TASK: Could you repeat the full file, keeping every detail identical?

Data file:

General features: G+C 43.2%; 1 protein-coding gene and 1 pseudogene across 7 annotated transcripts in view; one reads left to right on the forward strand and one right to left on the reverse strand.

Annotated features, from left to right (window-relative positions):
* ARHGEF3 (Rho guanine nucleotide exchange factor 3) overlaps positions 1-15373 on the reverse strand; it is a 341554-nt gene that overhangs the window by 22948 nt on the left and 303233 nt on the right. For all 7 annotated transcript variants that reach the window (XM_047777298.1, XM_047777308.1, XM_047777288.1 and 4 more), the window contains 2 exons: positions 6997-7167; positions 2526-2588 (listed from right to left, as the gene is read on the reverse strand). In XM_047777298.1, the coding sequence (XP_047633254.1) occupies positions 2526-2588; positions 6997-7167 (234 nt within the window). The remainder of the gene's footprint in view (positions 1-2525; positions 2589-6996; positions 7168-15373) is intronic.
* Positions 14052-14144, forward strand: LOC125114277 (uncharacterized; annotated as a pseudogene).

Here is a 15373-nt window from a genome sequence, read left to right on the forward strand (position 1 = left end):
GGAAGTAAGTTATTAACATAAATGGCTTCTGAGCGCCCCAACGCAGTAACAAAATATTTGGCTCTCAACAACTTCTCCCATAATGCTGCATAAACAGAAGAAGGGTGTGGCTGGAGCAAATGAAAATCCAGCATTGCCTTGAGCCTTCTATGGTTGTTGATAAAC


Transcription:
General features: G+C 43.2%; 1 protein-coding gene and 1 pseudogene across 7 annotated transcripts in view; one reads left to right on the forward strand and one right to left on the reverse strand.

Annotated features, from left to right (window-relative positions):
* ARHGEF3 (Rho guanine nucleotide exchange factor 3) overlaps positions 1-15373 on the reverse strand; it is a 341554-nt gene that overhangs the window by 22948 nt on the left and 303233 nt on the right. For all 7 annotated transcript variants that reach the window (XM_047777298.1, XM_047777308.1, XM_047777288.1 and 4 more), the window contains 2 exons: positions 6997-7167; positions 2526-2588 (listed from right to left, as the gene is read on the reverse strand). In XM_047777298.1, the coding sequence (XP_047633254.1) occupies positions 2526-2588; positions 6997-7167 (234 nt within the window). The remainder of the gene's footprint in view (positions 1-2525; positions 2589-6996; positions 7168-15373) is intronic.
* Positions 14052-14144, forward strand: LOC125114277 (uncharacterized; annotated as a pseudogene).

Here is a 15373-nt window from a genome sequence, read left to right on the forward strand (position 1 = left end):
GGAAGTAAGTTATTAACATAAATGGCTTCTGAGCGCCCCAACGCAGTAACAAAATATTTGGCTCTCAACAACTTCTCCCATAATGCTGCATAAACAGAAGAAGGGTGTGGCTGGAGCAAATGAAAATCCAGCATTGCCTTGAGCCTTCTATGGTTGTTGATAAAC